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  • : Blog on being a disabled person, different cultures, diversity, equality, disability, travel, being diaspora Chinese and disabled travel.
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Here are some of my photos. This shows some of my travels.



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Xiaolu Guo
A Concise Chinese-English Dictionary for Lovers
A love story - cultural differences, misunderstandings and yes, I see what she is saying.
concise.jpg
Su Tong
Binu and the Great Wall


Binu and the Great Wall

Binu And The Great Wall is a wonderful myth retold in the words of Su Tong, the author of ‘Rice’.  The myth of Binu and how her tears washed away the Great Wall have been passed down through the ages. It is a tale of hardship, brutality and undying love. Su Tong’s version of the myth, brings to the reader the harshness and brutality that led to the constuction of the wall and the terrible effects it had on the common people.

30 septembre 2008 2 30 /09 /septembre /2008 03:52
Do I feel I have the same choice and control as a non disabled person? We examined this question at the Equality 2025 Walsall public meeting today.

On the face of it, it seems like a silly question. So much of my life is tied up with what I cannot do or how I organise my life so that I can do things that others might take on granted.

To give examples: housing - Finding accesible accomodation is so difficult, ah maybe I should say, finding accessible and affordable housing is a real barrier to having choice and control over where I can live. If I were not a wheelchair user, I can bag the loft, the top flat or that split level mezzanine.

transport: I can hop on the National Express wthout needing to give them extensive information on the type of wheelchair I use. And on any routes not the one single route which is accessible. Oh, I didn't mention the London Underground.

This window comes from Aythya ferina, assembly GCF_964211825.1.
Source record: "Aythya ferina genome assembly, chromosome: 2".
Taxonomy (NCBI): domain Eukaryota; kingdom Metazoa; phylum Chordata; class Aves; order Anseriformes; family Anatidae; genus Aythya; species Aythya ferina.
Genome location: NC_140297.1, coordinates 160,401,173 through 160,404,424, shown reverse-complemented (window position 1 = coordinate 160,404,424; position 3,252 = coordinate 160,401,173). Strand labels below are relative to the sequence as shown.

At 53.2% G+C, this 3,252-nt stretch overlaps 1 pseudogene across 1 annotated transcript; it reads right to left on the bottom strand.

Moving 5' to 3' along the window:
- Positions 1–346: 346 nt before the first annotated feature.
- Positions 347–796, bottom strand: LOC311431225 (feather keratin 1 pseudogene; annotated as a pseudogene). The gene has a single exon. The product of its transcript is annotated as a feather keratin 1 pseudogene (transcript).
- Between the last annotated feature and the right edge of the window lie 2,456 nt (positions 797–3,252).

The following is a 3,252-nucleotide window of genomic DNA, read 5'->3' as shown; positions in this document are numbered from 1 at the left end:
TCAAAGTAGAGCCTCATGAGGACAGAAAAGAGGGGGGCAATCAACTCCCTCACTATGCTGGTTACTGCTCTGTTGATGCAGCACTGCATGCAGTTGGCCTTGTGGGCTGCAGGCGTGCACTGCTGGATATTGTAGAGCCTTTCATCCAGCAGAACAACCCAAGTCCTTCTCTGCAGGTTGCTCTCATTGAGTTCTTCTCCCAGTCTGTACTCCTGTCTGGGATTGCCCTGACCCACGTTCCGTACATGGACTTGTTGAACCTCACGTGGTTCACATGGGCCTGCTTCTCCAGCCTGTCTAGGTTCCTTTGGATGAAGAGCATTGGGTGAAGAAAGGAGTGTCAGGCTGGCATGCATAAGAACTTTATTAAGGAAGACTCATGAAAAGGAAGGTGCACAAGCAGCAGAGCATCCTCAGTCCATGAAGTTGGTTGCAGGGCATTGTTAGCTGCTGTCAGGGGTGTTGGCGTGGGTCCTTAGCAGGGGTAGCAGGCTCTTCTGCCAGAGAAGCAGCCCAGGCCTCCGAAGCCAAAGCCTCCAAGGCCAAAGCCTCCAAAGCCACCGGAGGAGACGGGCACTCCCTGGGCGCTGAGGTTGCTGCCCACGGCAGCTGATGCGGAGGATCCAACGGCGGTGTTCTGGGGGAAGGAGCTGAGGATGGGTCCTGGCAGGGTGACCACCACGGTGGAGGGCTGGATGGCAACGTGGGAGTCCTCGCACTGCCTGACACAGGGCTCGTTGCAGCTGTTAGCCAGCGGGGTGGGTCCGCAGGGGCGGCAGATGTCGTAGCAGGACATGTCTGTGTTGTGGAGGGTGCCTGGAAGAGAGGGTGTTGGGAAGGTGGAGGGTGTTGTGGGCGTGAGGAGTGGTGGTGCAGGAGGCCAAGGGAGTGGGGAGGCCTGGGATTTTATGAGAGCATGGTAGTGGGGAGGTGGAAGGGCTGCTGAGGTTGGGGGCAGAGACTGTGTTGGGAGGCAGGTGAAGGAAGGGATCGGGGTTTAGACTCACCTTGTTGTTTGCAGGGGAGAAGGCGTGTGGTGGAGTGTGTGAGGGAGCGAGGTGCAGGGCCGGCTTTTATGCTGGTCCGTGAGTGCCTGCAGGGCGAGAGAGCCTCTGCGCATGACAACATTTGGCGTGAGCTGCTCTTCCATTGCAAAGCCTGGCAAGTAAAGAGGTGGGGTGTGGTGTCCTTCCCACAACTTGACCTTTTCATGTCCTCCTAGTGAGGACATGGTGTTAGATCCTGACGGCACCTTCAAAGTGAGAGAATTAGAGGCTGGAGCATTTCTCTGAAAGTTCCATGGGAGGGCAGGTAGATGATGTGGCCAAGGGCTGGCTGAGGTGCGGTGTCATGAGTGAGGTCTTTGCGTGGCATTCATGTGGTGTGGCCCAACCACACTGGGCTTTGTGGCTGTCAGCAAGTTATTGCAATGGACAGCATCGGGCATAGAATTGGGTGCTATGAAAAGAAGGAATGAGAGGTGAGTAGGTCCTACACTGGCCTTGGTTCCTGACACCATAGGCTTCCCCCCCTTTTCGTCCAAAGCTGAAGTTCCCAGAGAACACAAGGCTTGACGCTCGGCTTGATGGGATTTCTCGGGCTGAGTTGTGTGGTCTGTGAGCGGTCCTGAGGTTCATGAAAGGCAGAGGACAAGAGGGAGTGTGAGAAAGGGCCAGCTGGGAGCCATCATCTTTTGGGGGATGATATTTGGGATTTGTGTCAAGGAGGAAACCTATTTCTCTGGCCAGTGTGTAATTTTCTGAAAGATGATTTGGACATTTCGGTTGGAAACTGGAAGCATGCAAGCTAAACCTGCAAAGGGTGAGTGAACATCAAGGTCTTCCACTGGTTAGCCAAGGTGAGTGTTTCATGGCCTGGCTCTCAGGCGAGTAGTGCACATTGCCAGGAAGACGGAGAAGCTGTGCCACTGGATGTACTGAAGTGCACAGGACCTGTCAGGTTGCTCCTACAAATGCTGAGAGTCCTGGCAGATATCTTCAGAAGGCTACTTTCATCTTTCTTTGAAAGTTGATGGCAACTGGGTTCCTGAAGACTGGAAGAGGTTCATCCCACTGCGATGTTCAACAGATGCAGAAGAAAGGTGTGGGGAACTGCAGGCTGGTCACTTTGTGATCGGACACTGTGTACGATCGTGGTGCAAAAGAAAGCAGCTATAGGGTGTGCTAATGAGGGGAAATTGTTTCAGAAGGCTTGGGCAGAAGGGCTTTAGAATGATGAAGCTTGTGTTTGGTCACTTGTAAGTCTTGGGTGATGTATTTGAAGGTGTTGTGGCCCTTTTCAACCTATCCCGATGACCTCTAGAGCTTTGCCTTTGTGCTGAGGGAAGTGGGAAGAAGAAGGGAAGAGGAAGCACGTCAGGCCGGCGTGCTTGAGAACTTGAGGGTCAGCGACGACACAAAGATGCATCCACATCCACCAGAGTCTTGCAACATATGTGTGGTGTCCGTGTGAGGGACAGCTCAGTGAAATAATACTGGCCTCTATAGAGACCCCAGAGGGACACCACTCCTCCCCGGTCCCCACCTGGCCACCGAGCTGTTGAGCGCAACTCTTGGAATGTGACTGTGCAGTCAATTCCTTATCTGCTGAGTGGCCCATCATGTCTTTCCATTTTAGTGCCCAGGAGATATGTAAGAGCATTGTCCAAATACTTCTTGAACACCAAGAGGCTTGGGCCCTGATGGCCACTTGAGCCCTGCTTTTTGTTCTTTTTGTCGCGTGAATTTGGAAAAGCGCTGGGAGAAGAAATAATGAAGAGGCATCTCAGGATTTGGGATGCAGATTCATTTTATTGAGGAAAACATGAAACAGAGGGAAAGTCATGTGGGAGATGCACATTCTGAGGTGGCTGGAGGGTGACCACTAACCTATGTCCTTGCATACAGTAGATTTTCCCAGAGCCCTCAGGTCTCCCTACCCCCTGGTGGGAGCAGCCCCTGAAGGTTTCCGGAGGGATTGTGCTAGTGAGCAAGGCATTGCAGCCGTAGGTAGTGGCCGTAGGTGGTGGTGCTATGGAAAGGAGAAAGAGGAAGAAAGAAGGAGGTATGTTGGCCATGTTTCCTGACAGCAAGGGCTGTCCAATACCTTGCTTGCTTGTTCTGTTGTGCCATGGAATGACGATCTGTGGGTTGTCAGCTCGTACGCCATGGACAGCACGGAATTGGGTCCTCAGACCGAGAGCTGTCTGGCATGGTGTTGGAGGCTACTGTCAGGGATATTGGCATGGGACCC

Leisure activities: I would be able to go swimming without worrying about the hoist. I would like to be able to use the machines instead of needing to set times to exercise with instructors who cancel because they have to give classes.

Social services packages: well, I wouldn't need this! I would be able to move accordingly to where there are jobs..

Jobs: did I mention employment? Maybe I should ask what job?

travel: would I have to book into 4 star hotels if I did not need level access? can I not go stay at that tiny little hotel in the latin quarter? upstairs, oh never mind...restaurants? oh, it has a ramp, great but the bathrooms are downstairs? oh dear....

As for relationships...I think i have made the point, what choice and control?
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30 septembre 2008 2 30 /09 /septembre /2008 03:45
Selamat Hari Raya Aidilfitri to friends back home in Malaysia. I am not sure what they wish here - I think it is Happy Eid.

Over here I was working - I went to a public meeting in Walsall.
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22 septembre 2008 1 22 /09 /septembre /2008 00:08
I found myself on a train to Plymouth on the way to a meeting at the Eden Project, St Austell
Without going into the boring details, I ended up staying in a Plymouth hotel to take a taxi to St Austell the next morning. I found that a bit ridiculous so I booked myself at a hotel nearer St Austell about 3 miles away at the Prmier Inn.

The Eden Project touts itself as a very accessible tourist spot with some spectacular global gardens. I was pleased to find I had a couple of hours to spend there after my meeting. Alas, I spend the entire time trying to get me a taxi to go 3 miles down the road. The taxi number which was provided had a service which did school runs (was based in Truro, 18 miles away) and did not run after 6 pm..The lady at the reception desk was very good she went to the council for information about accessible taxis - at the end of a very long period, she got a taxi. So I was there and did not get to see any part of the Park.

The taxi driver then told me that he had provided Eden Project with his taxi cards many times but they refuse to acknowledge them preffering for customers to get the other taxi from far distance rather than to settle for local service. It is probably a procurement issue. But it means I was left feeling very very frustrated because I had spend all time to on finding a taxi to my hotel. The website had a lot of bus information - unfortunately the only accessible hotel I found was not near an accessible busroute.. So near yet so far...

Here is St Austell's own accessible taxi firm: .Gary's Taxis phone number - 07989963372 and his email is xgazzax@aol.com
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16 septembre 2008 2 16 /09 /septembre /2008 23:39
I was in Norway to attend a seminar and visited ULOBA - the only co operative for personal assistance in Norway if not the world. They look like a great success which is sustainable, they own their building and it had great facilities with a well equipped conference room and facilities, I was impressed.